Go Back   Steve's Digicams Forums > Digicam Help > Batteries or Power Packs

Reply
 
Thread Tools Search this Thread
Old Aug 14, 2003, 2:16 AM   #1
Junior Member
 
Join Date: Jun 2003
Posts: 20
Default Battery Charger question

Will my battery charger with an output rating of 1800mA charge 2000mAH batteries to their full capacity? Or do I need to get a charger with a higher rating?
Welshman is offline   Reply With Quote
Sponsored Links
Old Aug 14, 2003, 4:06 AM   #2
NHL
Senior Member
 
NHL's Avatar
 
Join Date: Jun 2002
Location: 39.18776, -77.311353333333
Posts: 11,547
Default

That's just a measure of current, IMO it will charge any higher capacity battery of the same type just fine (but might take longer at it). A slow charger which only put out a fraction of that output, as an example ~100mA will take slighly over (2000mAH/100mA=) 20 Hrs! ie the output voltage is still around 1.2V per cell...
NHL is offline   Reply With Quote
Old Aug 14, 2003, 4:21 AM   #3
Junior Member
 
Join Date: Jun 2003
Posts: 20
Default

Thanks for your speedy and informative reply, NHL!

BTW, I like your Gallery...
Welshman is offline   Reply With Quote
Old Aug 14, 2003, 4:34 AM   #4
Senior Member
 
Join Date: Aug 2002
Posts: 2,162
Default

Actually, the answer can be a bit subtle based on charger marketing hype claims. The charger may come with 1800mAh batts and say it charges them in X hours. For example a charger actually producing 1800mA will theoretically charge a 1800mAh batt set in 1 hour. However the manufacturers often don't mean this.

If your charger supplied with 1800maH batts says it takes about 4 hours to charge them, it's actual continuous output is only about 450mA.

If you put in bigger batts, the maximum charging current stays the same, but charging takes longer. So, if you put in 2400mAh batts they will still charge to full capacity, but would take approx 2400/1800 X4 = 5.3 hours (or 32% longer).

So when buying a charger, the biggest one in current terms (and better scaleable to newer larger batts) will be the one with the SHORTEST quoted continuous charging time for the LARGEST quoted battery size capacity. VOX
voxmagna is offline   Reply With Quote
Old Aug 14, 2003, 5:35 AM   #5
Senior Member
 
Alan T's Avatar
 
Join Date: Jun 2003
Location: Chester, UK
Posts: 2,980
Default Remember the waste heat

When working out [charge=charging current x time] we shouldn't ignore the inefficiency of the charging process. This is a lot of energy, as you can tell by feeling the hot batteries.

A lot more than 1800mAh will be put in to an 1800mAh cell on charge, the excess appearing as heat. The energy actually stored in a 1.4V 1800mAh cell is 2.5Wh, so four will contain 10Wh. Given the heat output from the charging process, I wouldn't be surprised if the efficiency is under 50% - think about the heat output of a 10W light bulb (10Wh per hour), and compare it with the heat you get from your batteries on charge.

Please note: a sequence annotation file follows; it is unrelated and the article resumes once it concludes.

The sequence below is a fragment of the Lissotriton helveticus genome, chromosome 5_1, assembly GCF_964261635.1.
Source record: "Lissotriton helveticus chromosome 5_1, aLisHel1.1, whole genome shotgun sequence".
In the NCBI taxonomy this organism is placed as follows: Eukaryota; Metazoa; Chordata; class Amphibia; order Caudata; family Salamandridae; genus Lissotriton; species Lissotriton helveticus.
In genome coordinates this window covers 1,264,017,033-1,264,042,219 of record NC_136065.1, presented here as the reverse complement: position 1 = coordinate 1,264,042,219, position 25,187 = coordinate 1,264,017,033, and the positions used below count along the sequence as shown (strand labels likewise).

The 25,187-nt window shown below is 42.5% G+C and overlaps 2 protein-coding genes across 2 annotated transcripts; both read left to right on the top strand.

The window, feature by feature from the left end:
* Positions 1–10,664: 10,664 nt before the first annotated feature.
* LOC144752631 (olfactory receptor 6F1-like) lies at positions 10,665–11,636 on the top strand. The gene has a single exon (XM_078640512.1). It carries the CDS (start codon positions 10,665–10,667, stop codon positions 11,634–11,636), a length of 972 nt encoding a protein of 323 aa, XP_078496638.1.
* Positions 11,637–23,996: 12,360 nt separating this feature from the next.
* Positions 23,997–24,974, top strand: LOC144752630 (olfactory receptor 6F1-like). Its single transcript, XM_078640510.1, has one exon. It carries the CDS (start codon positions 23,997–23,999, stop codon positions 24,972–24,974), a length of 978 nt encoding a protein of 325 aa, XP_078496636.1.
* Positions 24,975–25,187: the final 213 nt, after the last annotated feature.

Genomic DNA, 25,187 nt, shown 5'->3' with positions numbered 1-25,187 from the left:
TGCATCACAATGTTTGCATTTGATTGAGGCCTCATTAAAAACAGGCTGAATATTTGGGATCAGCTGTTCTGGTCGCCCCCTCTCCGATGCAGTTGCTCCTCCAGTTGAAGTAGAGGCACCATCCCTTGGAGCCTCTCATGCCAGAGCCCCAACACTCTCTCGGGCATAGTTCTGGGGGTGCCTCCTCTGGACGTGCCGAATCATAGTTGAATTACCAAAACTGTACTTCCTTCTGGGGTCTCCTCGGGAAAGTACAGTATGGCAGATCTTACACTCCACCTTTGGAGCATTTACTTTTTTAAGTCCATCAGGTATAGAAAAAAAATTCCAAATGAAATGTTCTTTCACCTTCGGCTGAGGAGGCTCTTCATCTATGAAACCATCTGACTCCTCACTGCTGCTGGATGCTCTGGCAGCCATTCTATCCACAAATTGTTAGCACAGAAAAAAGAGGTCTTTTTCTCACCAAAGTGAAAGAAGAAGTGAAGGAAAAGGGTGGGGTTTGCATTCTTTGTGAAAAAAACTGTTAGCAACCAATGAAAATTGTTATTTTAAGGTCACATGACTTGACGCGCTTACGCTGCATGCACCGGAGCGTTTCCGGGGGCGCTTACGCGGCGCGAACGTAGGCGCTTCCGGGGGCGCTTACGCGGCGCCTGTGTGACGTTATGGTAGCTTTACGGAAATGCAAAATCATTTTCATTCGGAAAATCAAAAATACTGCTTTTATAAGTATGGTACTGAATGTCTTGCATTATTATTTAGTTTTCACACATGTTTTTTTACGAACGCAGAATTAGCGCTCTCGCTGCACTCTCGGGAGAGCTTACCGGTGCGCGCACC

Alan T is offline   Reply With Quote
Old Aug 14, 2003, 5:56 AM   #6
NHL
Senior Member
 
NHL's Avatar
 
Join Date: Jun 2002
Location: 39.18776, -77.311353333333
Posts: 11,547
Default

BTW one can tell how good a charger is by how 'hefty' its power supply is... On fast chargers it's usually a separate unit (the absolute rating is usually labeled here by law/agencies certification) and also the most valuable part of a charger!
NHL is offline   Reply With Quote
Old Aug 14, 2003, 11:11 AM   #7
Senior Member
 
Join Date: Aug 2002
Posts: 2,162
Default

............BTW one can tell how good a charger is by how 'hefty' its power supply is...........

Weight and volume is no longer an indicator if it's a switch mode unit. 5 Amps at 12 Volt (60 watts) - enough for plenty of batts - even with inefficiency, is no more than a matchbox! You shouldn't really charge at more than 2hour rate, which means 1 Amp, so that sort of power unit should be good enough for 40+ AA batteries.

I think you'll find the spec/price differentiator is not just the power unit size, it's how they charge the batt's. If each AA cell is individually charged, that's 1 regulator IC per batt. If they charge 4 at a time, that's 1 IC per group.

If you want to charge AA's from your car, the sky's the limit on numbers, you just need lots of regulator chips!
voxmagna is offline   Reply With Quote
 
Reply


Thread Tools Search this Thread
Search this Thread:

Advanced Search

Posting Rules
You may not post new threads
You may not post replies
You may not post attachments
You may not edit your posts

BB code is On
Smilies are On
[IMG] code is On
HTML code is Off
Trackbacks are Off
Pingbacks are Off
Refbacks are Off



All times are GMT -5. The time now is 12:01 AM.